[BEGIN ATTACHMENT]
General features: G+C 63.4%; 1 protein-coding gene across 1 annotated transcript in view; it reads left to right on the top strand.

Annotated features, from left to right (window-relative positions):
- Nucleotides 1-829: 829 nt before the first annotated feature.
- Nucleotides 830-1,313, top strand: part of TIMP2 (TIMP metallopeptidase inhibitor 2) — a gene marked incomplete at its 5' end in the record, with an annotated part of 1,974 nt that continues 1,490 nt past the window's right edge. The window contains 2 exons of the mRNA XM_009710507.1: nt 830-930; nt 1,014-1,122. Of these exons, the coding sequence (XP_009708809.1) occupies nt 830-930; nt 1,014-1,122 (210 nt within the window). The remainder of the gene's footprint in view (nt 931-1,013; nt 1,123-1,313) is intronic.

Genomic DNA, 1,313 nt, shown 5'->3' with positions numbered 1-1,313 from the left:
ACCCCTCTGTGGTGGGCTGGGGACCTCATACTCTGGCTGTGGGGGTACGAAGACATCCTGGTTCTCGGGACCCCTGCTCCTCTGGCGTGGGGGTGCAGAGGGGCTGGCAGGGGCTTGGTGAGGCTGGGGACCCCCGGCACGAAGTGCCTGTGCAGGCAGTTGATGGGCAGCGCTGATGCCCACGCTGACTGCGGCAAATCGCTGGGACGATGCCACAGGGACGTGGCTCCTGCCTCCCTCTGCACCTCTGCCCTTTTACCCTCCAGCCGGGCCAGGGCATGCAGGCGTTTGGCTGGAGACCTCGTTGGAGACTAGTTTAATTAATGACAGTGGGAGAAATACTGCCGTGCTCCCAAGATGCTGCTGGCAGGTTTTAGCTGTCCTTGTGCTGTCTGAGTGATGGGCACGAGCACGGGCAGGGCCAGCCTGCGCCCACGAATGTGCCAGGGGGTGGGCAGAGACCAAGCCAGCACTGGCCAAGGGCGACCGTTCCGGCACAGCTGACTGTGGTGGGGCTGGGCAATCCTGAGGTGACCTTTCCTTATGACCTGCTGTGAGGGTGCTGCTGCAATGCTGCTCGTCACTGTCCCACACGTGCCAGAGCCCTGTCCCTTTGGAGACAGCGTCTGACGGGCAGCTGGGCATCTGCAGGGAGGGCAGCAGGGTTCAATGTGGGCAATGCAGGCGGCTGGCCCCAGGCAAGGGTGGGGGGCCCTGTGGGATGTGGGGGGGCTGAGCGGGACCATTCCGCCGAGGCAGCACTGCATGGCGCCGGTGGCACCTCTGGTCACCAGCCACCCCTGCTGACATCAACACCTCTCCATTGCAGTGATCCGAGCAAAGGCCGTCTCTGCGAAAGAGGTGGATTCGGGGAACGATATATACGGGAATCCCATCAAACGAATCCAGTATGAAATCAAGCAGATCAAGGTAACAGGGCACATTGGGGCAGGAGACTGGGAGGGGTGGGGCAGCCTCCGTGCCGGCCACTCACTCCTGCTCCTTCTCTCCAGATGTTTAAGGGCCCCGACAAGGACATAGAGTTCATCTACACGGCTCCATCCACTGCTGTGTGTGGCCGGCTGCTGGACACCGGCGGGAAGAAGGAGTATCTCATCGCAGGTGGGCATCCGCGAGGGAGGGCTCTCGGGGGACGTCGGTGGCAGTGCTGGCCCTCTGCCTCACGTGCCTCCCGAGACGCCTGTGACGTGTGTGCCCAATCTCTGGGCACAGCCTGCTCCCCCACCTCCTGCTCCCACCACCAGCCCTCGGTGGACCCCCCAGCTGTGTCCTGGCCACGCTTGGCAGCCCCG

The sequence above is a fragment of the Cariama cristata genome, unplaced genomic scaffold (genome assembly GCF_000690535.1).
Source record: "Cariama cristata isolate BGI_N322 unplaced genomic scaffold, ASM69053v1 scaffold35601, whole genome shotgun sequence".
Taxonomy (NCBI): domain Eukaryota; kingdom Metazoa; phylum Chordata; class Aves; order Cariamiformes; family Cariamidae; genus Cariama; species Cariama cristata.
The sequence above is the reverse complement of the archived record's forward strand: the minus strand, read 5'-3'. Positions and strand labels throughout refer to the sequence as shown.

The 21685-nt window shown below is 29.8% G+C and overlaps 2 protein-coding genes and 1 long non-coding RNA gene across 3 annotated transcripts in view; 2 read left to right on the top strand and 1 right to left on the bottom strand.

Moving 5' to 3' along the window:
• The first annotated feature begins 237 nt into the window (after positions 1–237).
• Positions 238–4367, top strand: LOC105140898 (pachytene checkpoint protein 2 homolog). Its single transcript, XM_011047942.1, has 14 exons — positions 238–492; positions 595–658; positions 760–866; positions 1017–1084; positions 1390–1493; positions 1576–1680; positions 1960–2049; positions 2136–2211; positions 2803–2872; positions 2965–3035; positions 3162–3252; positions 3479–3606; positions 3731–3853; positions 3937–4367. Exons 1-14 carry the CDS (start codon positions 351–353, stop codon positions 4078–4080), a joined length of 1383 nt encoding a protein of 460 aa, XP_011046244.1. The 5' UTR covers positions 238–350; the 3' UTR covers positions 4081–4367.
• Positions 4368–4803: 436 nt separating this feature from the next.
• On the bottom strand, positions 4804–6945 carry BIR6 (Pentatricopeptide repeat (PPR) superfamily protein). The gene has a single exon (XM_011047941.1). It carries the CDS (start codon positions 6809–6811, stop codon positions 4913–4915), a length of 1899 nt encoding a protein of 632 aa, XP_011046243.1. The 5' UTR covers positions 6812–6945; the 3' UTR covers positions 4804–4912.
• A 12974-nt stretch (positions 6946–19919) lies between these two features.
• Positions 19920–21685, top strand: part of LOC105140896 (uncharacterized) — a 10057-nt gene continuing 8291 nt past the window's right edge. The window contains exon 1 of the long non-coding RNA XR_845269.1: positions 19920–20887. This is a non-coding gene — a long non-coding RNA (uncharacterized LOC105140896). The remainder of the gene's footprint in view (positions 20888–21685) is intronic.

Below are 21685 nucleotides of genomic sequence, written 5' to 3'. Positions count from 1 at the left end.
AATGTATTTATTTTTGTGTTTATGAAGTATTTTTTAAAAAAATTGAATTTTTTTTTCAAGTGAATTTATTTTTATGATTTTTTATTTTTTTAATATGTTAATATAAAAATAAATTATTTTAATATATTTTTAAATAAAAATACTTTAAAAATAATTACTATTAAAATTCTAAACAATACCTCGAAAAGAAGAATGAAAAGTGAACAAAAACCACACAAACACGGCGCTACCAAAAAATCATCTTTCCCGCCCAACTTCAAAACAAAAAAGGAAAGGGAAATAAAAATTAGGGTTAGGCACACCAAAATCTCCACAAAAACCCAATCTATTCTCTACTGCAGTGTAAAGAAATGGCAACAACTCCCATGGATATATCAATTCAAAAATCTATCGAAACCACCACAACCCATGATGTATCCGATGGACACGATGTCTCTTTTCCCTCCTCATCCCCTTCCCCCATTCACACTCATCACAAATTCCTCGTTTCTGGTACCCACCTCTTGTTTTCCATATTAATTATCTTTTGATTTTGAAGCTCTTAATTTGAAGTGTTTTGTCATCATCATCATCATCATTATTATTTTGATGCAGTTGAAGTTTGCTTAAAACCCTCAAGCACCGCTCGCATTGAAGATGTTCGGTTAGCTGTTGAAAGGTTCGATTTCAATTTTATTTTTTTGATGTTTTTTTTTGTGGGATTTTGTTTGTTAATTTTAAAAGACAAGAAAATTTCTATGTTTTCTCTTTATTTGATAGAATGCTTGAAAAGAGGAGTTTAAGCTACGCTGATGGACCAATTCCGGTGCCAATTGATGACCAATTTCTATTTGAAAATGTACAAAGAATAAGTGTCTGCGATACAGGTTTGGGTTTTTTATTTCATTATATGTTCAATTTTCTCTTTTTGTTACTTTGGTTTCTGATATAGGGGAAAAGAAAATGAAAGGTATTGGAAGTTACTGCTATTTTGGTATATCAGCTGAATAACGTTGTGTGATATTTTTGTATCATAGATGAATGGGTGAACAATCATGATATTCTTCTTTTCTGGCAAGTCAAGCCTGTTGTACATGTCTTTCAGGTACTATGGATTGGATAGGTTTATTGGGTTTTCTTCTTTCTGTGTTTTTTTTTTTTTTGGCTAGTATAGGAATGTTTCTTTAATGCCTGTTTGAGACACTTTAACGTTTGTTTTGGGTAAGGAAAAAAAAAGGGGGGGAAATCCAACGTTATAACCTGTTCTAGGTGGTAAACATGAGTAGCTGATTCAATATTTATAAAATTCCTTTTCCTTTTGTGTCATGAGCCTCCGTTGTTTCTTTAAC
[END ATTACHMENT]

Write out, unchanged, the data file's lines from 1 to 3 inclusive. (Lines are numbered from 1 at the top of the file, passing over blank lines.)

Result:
General features: G+C 63.4%; 1 protein-coding gene across 1 annotated transcript in view; it reads left to right on the top strand.

Annotated features, from left to right (window-relative positions):
- Nucleotides 1-829: 829 nt before the first annotated feature.